Sapling: What should people know who may not be familiar with Future Tense?
Kevin Sampsell: I only work with writers who are making magic, one way or another. If you haven’t heard of a writer before their book comes out, it gets me extra excited to give you that first taste. Our books have layers and nooks and crannies. There are hidden treasures and deep secrets in our stories. We are not afraid.
Sapling: How did your name come about?
KS: I made it up so long ago and I just liked the double meaning of the word tense. I don’t know–I always wonder if it’s maybe a little bit cheesy, but you kind of forget those things after a while and the name becomes you, instead of merely words with a specific meaning.
Sapling: What do you pay close attention to when reading submissions? Any deal breakers?
KS: I like writers who are inspired by things like art and poetry and music and emotions. Give me some back story. Tell me about yourself and what you’re trying to do. I don’t really enjoy reading submissions or query letters that are too tidy or polished. I prefer a little messy over mastered, to be honest. Also–like most editors, I can tell when someone hasn’t really read anything we’ve published. For example, why do people still send me pitches for their science-fiction trilogies?
Sapling: Where do you imagine Future Tense to be headed over the next couple years? What’s on the horizon?
KS: I’m playing the long game here. And I think knowing that I’ll be doing this for thirty or forty more years frees me from planning too much. I don’t really like too much pre-planning. I would die of impatience if I knew what books I was publishing two years from now. I want to publish books that match up with what I’m reading and fascinated with. For a stretch of time, it was personal essays. Lately, it’s short stories. For the past two years, I’ve been heavily into collage art. Maybe I’ll start publishing some art books.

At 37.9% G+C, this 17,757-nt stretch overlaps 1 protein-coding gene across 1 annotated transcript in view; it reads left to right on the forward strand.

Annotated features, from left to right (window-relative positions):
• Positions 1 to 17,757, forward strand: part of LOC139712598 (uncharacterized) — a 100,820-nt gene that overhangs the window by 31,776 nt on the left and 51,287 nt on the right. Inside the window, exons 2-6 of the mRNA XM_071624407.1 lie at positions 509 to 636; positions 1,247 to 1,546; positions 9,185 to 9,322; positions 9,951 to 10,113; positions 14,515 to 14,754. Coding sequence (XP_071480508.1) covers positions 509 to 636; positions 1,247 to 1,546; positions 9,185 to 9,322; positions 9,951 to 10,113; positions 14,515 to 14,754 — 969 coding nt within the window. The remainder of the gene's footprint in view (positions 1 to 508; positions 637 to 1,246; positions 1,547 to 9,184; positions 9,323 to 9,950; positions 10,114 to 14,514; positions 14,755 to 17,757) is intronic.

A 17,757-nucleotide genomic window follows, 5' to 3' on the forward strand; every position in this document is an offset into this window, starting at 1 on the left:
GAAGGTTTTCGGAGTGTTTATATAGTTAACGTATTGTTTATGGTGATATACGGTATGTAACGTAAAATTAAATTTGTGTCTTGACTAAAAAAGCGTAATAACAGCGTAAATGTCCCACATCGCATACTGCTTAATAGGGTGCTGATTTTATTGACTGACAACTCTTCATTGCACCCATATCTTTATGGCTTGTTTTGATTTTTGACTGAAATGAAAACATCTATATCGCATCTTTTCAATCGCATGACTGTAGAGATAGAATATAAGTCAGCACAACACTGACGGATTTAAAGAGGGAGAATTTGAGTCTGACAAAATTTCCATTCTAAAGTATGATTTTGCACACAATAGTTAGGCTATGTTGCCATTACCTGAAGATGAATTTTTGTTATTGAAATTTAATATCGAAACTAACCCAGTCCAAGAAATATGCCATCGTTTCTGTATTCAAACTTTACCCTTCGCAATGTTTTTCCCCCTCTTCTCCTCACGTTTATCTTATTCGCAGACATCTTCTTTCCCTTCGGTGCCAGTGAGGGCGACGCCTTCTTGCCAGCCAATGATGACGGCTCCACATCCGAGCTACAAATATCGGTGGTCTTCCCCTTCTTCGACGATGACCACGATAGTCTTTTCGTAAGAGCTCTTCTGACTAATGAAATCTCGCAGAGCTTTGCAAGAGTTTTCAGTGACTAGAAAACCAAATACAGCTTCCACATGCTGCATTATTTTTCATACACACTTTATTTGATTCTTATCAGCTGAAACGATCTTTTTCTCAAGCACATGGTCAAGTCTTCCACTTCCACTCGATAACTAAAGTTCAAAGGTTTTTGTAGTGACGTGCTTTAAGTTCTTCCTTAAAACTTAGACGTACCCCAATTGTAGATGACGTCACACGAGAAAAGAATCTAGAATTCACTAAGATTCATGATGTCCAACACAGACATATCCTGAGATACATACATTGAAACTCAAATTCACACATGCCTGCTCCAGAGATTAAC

Sapling: As an editor, what is the hardest part of your job? The best part?
KS: For me, the main issue nowadays is just having time to put as much heart and soul into getting the word out about our books. I want to sell a lot of books because I believe that we’re doing something special and it can be a bummer when a book doesn’t find the bigger audience it deserves. But having help from interns and other helpers is great. Our newest publicity person, Bianca Flores, is a bundle of wonderful, positive energy. Having authors who know how to connect with other writers and readers is really important. I’ve worked with some authors in the past who are too solitary and they’re too shy or feel weird about self-promotion. There’s nothing wrong with that, but it helps tremendously when an author is just as eager and excited to get their book into people’s hands.
One of the best parts is getting to that point where we’re laying out the book and Bryan Coffelt (Future Tense’s designer) is coming up with cover ideas. We work with the authors to make sure they’re proud of how the book looks. It’s kind of like when you’re pregnant and you see the ultrasound photos of your baby as it grows. Putting out a book is pretty close to giving birth actually. It’s a journey of discovery and strangeness and emotional ups and downs and beauty. And when the book is out there, it’s so fun to see and read people’s reactions.
Sapling: If you were stranded on a desert island for a week with only three books, what books would you want to have with you?
KS: If they were Future Tense books, they’d probably be: I Remember by Shane Allison, I Was a Fat Drunk Catholic School Insomniac by Jamie Iredell, and The Folly of Loving Life by Monica Drake, which is our newest book. But if it had to be other books, I’d say: Stories In the Worst Way by Gary Lutz, Time Out of Mind: The Diaries of Leonard Michaels, and probably something I haven’t read all of yet, like Lydia Davis’s Collected Stories.
Sapling: Just for fun (because we like fun and the number three), if Future Tense was a person, what three things would it be thinking about obsessively?
KS: They would think of things to make them laugh, things they could do to set themselves apart from the boring buzz of normal life, and they’d probably spend a lot of time wondering about the secret lives of everyone else on the bus.
Kevin Sampsell started Future Tense Books in 1990 as a lo-fi self-publishing chapbook project. In the years since, Sampsell has published a wide variety of new voices and influential writers (such as Zoe Trope, Chelsea Martin, May-Lan Tan, Myriam Gurba, Wendy C. Ortiz, Chelsea Hodson, Troy James Weaver, Szilvia Molnar, and many others). His own writing has been published in many anthologies, journals, and magazines. He is the author, most recently, of the novel, This Is Between Us (Tin House). He lives in Portland, Oregon and also works as a small press buyer and events coordinator at Powell’s Books. He also makes collage art. More info: www.kevinsampsell.com